Which is my point really. Some consumers will recognise the need for professional help and seek out assistance from a local intermediary. Others will throw their hands up in despair and resort to the ‘try pot luck’ approach. Others, not knowing where to start, will resort to a course of action that has usually held them in good stead when making other buying decisions. Choose the brand rather than the product.

When the going gets tough, choosing a well-known and respected brand means you may not necessarily get the very best product available, but neither are you likely to buy a complete howler. And which is the lesser of the two evils? Most people will go for a middle-of-the-road product, knowing they can at least sleep at night, safe in the knowledge that they have not committed to the duff deal of the decade.

Brand power

Brand marketing is powerful and becoming more so as consumers lose the ability to make genuine buying decision based on a reasonable analysis of the facts. If you think this is irrational, try looking at it from a consumers perspective. Have you tried choosing a mobile phone network recently? It’s an almost impossible job to compare deals on a like-for-like basis. Even products like cars can be hard to differentiate on a feature-for-feature comparison basis.

It is no wonder that consumers end up buying brands rather than benefits. We’ve all done it at some time. In the world of financial services, which brands are consumers likely to turn to when life becomes too confusing? Halifax, NatWest, Nationwide? Possibly, but they are financial services companies and financial companies are not exactly the most trusted of organisations. Consumers perceptions are that they are greedy, profiteering and not averse to stitching-up clients.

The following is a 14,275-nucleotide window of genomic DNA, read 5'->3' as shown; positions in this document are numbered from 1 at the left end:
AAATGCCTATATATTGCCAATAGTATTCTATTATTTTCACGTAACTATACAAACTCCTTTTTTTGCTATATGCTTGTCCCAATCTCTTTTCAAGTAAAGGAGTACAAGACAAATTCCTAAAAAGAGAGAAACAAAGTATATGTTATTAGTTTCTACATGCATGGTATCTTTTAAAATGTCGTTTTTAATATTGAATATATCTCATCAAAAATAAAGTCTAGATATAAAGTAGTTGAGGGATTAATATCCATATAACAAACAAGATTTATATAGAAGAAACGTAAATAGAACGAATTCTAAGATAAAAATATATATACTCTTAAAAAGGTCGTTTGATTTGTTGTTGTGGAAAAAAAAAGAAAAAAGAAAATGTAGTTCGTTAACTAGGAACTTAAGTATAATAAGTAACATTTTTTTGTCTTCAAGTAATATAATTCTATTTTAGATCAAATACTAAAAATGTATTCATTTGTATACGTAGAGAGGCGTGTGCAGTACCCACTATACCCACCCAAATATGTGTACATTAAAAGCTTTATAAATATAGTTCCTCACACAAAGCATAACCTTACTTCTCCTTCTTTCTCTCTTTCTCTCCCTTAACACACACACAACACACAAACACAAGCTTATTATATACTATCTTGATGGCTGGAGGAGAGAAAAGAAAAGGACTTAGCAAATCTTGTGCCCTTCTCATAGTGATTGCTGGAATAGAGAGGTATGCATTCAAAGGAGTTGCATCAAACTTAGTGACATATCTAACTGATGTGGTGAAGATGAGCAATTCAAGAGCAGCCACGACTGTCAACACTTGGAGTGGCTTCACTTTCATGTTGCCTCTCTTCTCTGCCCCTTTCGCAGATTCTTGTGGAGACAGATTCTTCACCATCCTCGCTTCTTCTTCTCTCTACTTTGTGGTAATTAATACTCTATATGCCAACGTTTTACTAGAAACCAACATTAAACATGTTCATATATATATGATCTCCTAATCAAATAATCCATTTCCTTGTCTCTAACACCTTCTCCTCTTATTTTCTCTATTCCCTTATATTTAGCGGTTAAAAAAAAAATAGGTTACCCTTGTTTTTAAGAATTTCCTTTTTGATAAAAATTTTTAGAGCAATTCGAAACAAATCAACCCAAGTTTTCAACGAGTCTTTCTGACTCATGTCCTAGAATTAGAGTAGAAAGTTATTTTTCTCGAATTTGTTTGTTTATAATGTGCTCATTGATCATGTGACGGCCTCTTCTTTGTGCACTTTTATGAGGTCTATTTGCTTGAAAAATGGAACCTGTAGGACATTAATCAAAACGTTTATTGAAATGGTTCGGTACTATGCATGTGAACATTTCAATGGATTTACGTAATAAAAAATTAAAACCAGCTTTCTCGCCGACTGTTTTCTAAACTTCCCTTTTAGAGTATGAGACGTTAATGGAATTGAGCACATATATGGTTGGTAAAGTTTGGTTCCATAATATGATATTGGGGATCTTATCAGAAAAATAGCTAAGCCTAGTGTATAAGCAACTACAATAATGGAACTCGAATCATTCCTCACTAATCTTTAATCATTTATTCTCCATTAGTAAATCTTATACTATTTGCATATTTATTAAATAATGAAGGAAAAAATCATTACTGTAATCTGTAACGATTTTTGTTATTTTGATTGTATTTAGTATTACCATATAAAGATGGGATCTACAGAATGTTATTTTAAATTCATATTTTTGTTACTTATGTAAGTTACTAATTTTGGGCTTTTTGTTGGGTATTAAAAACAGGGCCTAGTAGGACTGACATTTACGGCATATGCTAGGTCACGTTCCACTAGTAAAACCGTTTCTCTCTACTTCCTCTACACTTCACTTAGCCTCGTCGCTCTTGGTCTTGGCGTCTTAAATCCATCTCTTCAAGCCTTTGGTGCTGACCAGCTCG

How about Tesco, Asda and Sainsbury’s? Or Marks & Spencer, Next or John Lewis? Despite recent media coverage that the supermarkets are too big and lean too heavily on suppliers, they do so on behalf of their customers so are viewed as being OK. Consumers trust these brands and are willing to buy not just sandwiches and socks from them, but insurances and mortgages.

Interestingly, Asda has recently announced its intention to sell houses. Who will consumers trust more with their homes – the people who have been responsible for driving down their weekly shopping bill, or those happy to take 2.5 per cent in commission for not doing much in return? The supermarkets are going to be big players in financial services in the future. If you want to know where the real competition is likely to come from, look no further than your local out-of-town shopping centre.

How can you defend your corner? Do what supermarkets can’t hope to do – provide real added value advice. And don’t forget to build your brand. We certainly intend to at Mortgages plc.